Why a bulb of garlic spells trouble for the United Kingdom’s trade policy

The Conservatives are clear that they want the freedom to strike trade deals, but less clear on what they want to do with it.

NS

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There’s an interesting meme going around pro-Brexit commentators in the wake of Labour’s commitment to remaining in some form of customs union after Brexit: that staying in a customs union with the European Union is regressive, because thanks to the rules of the EU, it costs more for British consumers from the developing world – garlic is the go to example – than it is to buy from the nations of the EU – garlic from France, say – which is bad for the global south.

I say the meme is interesting because it speaks to a striking emerging theme in the Conservatives’ trade policy – such as it is  - which is that no-one seems to have put much thought into what that party’s trade policy should be for.

There are two big problems with the meme, the first of which is that it isn’t true: under the EU’s “Everything But Arms” initiative, all exports from the least developing countries are both tariff-free and quota-free, other than, you guessed it, weapons and armaments. In any case, the biggest exporter of garlic to the United Kingdom is China, who are not covered by EBA and aren't - spoiler alert - in the EU.

The other problem is that it is not necessarily the case that it is in the interests of the United Kingdom to buy more or as much of its garlic from the global south as it does from western Europe. If British trade policy is solely an extension of its international development policy, maybe. If British trade policy has any interest in increasing food security here at home or reducing the United Kingdom’s environmental footprint, it’s palpably not the case.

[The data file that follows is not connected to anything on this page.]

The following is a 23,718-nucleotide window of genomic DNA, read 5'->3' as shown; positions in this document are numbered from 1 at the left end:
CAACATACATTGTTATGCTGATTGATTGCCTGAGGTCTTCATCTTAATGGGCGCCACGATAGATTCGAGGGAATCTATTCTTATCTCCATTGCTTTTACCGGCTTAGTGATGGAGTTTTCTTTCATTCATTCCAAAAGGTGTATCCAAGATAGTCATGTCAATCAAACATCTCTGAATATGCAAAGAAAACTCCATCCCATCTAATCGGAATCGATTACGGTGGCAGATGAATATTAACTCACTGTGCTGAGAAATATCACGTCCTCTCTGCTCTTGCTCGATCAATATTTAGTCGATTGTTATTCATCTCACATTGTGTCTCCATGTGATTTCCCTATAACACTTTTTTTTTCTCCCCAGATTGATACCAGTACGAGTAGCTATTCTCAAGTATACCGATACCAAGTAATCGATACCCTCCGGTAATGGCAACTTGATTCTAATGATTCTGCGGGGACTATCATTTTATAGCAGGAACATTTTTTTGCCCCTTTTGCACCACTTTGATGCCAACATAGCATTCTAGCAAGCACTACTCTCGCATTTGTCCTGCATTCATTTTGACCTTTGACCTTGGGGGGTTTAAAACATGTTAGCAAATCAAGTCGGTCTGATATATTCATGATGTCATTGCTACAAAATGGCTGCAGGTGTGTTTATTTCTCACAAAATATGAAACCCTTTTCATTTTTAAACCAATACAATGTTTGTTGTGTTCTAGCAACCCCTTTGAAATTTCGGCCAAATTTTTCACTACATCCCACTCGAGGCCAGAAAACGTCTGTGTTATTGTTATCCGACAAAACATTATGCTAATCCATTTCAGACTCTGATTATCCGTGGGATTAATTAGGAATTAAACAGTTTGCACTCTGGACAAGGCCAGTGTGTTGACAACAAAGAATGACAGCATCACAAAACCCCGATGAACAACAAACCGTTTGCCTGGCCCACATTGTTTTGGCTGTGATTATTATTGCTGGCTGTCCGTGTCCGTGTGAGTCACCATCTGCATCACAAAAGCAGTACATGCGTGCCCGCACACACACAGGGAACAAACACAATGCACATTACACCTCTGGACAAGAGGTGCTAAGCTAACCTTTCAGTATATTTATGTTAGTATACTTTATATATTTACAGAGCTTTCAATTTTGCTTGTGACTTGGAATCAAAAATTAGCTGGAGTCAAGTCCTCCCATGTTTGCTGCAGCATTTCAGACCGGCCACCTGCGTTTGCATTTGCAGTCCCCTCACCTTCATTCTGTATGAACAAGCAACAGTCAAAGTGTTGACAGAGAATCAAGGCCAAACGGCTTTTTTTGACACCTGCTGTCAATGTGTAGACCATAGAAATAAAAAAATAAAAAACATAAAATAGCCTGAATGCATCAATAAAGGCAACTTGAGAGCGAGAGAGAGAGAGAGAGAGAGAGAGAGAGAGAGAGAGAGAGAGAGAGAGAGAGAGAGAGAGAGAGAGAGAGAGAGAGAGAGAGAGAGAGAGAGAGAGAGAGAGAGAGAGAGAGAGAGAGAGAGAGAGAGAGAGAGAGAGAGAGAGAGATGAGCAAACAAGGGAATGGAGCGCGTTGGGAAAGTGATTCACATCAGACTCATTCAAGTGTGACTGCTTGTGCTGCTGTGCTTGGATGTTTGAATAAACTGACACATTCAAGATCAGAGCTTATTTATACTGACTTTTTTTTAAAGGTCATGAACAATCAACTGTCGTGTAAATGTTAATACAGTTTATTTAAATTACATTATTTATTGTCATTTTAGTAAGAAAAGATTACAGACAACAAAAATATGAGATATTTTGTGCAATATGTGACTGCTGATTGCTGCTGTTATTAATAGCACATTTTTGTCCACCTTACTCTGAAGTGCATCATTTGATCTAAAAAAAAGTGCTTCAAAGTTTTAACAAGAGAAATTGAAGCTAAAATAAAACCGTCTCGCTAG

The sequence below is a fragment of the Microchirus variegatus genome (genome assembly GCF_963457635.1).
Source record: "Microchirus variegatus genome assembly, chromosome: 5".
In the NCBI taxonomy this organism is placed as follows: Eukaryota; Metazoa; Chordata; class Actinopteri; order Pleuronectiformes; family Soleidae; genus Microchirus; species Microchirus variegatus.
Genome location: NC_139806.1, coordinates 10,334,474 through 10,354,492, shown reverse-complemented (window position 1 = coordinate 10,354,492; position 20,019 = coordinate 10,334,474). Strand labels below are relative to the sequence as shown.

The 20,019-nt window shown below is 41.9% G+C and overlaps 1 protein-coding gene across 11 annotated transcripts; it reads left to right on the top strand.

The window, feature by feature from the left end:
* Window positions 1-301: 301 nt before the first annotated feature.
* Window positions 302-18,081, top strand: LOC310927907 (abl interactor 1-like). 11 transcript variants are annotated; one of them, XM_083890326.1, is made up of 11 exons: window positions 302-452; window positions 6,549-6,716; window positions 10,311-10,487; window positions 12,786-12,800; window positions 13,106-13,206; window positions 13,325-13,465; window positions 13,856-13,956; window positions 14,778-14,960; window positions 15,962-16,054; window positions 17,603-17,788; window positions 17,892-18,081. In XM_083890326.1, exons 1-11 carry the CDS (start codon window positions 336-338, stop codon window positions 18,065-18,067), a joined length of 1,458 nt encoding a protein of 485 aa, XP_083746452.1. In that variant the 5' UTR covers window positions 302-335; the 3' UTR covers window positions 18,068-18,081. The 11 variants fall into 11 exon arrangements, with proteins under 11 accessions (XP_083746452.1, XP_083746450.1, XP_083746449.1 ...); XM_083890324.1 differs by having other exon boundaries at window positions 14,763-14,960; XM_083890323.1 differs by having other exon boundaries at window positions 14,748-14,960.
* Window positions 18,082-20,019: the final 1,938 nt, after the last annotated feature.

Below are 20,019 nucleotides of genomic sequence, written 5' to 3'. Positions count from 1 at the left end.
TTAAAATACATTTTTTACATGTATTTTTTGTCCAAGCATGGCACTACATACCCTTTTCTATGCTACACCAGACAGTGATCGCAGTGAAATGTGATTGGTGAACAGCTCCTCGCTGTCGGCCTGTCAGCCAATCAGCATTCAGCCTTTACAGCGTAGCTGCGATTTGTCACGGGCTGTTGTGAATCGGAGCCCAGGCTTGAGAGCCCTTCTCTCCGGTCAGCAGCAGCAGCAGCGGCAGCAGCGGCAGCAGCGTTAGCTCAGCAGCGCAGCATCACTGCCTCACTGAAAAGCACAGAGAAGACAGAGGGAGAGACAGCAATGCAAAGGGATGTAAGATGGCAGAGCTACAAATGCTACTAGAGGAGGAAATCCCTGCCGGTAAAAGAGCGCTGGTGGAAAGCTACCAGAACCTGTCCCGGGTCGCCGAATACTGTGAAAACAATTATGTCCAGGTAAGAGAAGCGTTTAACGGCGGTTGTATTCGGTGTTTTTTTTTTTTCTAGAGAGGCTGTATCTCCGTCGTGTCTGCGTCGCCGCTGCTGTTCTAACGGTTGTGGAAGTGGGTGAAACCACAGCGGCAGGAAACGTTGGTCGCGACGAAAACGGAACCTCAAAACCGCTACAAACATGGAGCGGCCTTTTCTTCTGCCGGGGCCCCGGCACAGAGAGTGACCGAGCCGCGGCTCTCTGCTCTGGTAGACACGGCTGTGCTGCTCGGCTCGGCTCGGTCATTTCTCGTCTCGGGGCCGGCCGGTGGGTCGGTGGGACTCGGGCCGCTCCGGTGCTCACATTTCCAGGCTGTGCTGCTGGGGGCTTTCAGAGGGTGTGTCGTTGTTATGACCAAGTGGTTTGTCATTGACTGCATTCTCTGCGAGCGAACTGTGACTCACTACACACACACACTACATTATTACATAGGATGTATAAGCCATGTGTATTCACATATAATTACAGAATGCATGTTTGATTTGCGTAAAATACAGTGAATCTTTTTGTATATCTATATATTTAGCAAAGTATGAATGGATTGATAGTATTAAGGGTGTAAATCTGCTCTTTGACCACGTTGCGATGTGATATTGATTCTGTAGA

For many on Whitehall, it comes back to Theresa May's original sin in creating the Department of International Trade as a free-standing department, rather than an outgrowth of either the Foreign Office or the Business department, which means that its major brief will always be to make deals rather than as part of a wider foreign or economic policy brief.

All of which speaks to the wider problem with British trade policy after Brexit, which is that it largely exists at an elite level as a stick to beat Remainers with, or a prize to be revealed when people look back and ask what the United Kingdom got out of leaving. Viewed through that lens, what matters is doing trade deals as quickly as possible, and the contents and how they fit into the United Kingdom’s wider economic, environmental and foreign policy objectives can wait for another time.

Stephen Bush is political editor of the New Statesman. His daily briefing, Morning Call, provides a quick and essential guide to domestic and global politics.